MMWR News Synopsis for June 26, 2014
Routine HIV Screening in Two Health-Care Settings — New York City and New Orleans, 2011–2013
National Center for HIV/AIDS, Viral Hepatitis, STD, and TB Prevention
CDC summarized data from two HIV screening programs and found that changes in processes to integrate testing in healthcare settings can increase the number of patients tested for HIV and successfully link patients to medical care. Of the 1.1 million persons living with HIV in the United States, about 16 percent are unaware of their infection, despite CDC’s recommendations that adults and adolescents age 13-64 be tested at least once as a part of routine medical care. This report describes routine testing models in two HIV screening programs – the Urban Health Plan (UHP) in New York City and the Interim Louisiana Hospital (ILH) in New Orleans – that improved screening outcomes. UHP and ILH implemented new procedures, such as instituting policy changes, integrating HIV testing into existing workflows, using electronic health records, and educating staff. As a result of these changes, UHP reported the percentage of patients tested for HIV increased from 8 percent in 2010 to 56 percent during January 2011 to September 2013. At ILH, the percentage of patients tested increased from 17 percent in 2012 to 26 percent during March to December 2013 in the Emergency Department and 3 percent to 17 percent in the Urgent Care Center. Both programs reported an increase in diagnosing patients with HIV and most patients were linked to care. These screening programs could be used as a model for other health care organizations.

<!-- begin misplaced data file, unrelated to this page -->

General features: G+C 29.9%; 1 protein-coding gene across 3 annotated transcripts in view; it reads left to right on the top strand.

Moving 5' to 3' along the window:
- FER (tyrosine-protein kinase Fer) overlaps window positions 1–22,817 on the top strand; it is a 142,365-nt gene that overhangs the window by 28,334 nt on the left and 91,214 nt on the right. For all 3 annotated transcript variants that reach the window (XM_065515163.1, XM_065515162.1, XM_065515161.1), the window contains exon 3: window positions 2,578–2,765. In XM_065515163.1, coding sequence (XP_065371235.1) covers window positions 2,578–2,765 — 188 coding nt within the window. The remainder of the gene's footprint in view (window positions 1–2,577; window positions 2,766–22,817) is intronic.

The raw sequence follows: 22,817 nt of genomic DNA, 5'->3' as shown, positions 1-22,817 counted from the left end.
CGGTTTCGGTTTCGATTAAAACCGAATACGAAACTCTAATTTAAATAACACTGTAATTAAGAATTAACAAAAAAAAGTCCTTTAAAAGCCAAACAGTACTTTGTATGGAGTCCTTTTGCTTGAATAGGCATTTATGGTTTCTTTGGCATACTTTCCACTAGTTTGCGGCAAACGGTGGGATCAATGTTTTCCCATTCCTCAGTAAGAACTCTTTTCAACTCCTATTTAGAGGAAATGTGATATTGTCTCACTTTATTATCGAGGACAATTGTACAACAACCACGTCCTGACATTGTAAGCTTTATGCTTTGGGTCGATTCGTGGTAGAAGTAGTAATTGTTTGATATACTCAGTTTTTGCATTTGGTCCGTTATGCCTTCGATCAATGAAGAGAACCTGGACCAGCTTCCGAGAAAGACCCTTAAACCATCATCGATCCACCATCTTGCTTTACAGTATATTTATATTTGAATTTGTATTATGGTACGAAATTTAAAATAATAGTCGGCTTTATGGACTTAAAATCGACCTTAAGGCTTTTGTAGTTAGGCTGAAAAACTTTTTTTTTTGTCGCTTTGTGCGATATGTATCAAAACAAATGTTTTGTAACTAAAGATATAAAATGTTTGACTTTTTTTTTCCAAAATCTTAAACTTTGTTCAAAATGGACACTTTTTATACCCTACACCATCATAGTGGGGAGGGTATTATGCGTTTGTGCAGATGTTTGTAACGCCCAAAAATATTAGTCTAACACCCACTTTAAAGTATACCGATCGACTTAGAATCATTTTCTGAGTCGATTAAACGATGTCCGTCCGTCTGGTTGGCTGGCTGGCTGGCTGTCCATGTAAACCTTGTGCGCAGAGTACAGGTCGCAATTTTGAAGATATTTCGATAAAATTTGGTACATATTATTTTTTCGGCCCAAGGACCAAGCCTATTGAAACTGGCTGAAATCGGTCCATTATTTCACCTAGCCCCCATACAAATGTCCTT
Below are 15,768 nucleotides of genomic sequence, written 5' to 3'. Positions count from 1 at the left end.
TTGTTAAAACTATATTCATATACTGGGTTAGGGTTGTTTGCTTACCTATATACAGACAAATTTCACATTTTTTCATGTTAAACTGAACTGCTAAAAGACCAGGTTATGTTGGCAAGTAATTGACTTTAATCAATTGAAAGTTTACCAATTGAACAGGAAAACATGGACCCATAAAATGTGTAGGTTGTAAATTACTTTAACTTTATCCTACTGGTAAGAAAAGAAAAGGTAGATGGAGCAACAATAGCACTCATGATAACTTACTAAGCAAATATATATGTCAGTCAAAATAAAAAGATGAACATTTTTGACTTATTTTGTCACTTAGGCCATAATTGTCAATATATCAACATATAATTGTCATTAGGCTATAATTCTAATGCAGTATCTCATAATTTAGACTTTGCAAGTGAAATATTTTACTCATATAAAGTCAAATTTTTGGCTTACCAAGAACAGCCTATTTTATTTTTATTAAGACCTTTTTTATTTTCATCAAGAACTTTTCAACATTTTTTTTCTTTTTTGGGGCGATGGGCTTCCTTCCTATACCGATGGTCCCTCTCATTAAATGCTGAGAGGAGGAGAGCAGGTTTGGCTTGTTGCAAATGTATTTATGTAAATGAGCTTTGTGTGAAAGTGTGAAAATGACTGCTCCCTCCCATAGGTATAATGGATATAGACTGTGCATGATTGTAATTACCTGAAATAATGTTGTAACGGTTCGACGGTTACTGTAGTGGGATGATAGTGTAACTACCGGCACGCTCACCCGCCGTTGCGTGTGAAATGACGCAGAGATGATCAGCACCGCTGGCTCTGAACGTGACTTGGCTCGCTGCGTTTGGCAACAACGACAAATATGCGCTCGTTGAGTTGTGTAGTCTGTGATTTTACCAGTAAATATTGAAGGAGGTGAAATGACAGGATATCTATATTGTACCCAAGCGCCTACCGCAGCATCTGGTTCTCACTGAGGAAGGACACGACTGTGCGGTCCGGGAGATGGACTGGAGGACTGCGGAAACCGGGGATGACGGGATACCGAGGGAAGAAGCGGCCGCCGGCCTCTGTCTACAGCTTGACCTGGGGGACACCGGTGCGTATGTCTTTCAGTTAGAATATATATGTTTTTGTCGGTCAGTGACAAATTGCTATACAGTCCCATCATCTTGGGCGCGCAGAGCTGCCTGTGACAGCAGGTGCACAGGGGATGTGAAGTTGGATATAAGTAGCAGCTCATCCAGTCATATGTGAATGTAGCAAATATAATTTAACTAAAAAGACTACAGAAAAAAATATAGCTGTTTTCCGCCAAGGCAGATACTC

Notes from the Field:
- Outbreak of Vibrio cholerae Serogroup Serotype Ogawa, Biotype El Tor Strain — La Huasteca Region, Mexico, 2013
Announcement: MMWR Express App for iPhone and iPad Now Available
A new MMWR application, MMWR Express, is now available for free download in the Apple App Store for both iPhone and iPad. This application provides fast access to the blue summary boxes in the MMWR Weekly. Summaries can be viewed by publication date or by searching for a specific subject (e.g., Salmonella). It is the first iPhone app to provide MMWR content.